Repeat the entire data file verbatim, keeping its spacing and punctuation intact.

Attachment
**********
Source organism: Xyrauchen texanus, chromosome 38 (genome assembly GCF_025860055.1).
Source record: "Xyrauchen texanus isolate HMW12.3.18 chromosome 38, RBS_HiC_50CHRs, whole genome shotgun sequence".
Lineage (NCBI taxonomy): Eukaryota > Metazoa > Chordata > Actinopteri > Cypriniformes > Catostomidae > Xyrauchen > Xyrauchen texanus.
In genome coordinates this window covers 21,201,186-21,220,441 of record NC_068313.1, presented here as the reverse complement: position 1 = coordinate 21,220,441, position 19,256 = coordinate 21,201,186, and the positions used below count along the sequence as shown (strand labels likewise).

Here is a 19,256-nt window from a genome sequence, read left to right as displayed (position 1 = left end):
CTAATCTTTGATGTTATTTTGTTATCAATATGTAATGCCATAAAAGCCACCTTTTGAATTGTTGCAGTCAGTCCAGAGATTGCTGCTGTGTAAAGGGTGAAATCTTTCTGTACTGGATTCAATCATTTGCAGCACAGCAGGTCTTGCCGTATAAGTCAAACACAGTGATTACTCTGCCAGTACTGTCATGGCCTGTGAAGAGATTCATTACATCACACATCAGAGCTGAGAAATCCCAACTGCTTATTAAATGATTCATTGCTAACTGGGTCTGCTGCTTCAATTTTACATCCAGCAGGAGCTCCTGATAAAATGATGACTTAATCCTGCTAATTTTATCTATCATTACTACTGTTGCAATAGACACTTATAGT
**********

Source organism: Xyrauchen texanus, chromosome 38 (genome assembly GCF_025860055.1).
Source record: "Xyrauchen texanus isolate HMW12.3.18 chromosome 38, RBS_HiC_50CHRs, whole genome shotgun sequence".
Lineage (NCBI taxonomy): Eukaryota > Metazoa > Chordata > Actinopteri > Cypriniformes > Catostomidae > Xyrauchen > Xyrauchen texanus.
In genome coordinates this window covers 21,201,186-21,220,441 of record NC_068313.1, presented here as the reverse complement: position 1 = coordinate 21,220,441, position 19,256 = coordinate 21,201,186, and the positions used below count along the sequence as shown (strand labels likewise).

Here is a 19,256-nt window from a genome sequence, read left to right as displayed (position 1 = left end):
CTAATCTTTGATGTTATTTTGTTATCAATATGTAATGCCATAAAAGCCACCTTTTGAATTGTTGCAGTCAGTCCAGAGATTGCTGCTGTGTAAAGGGTGAAATCTTTCTGTACTGGATTCAATCATTTGCAGCACAGCAGGTCTTGCCGTATAAGTCAAACACAGTGATTACTCTGCCAGTACTGTCATGGCCTGTGAAGAGATTCATTACATCACACATCAGAGCTGAGAAATCCCAACTGCTTATTAAATGATTCATTGCTAACTGGGTCTGCTGCTTCAATTTTACATCCAGCAGGAGCTCCTGATAAAATGATGACTTAATCCTGCTAATTTTATCTATCATTACTACTGTTGCAATAGACACTTATAGT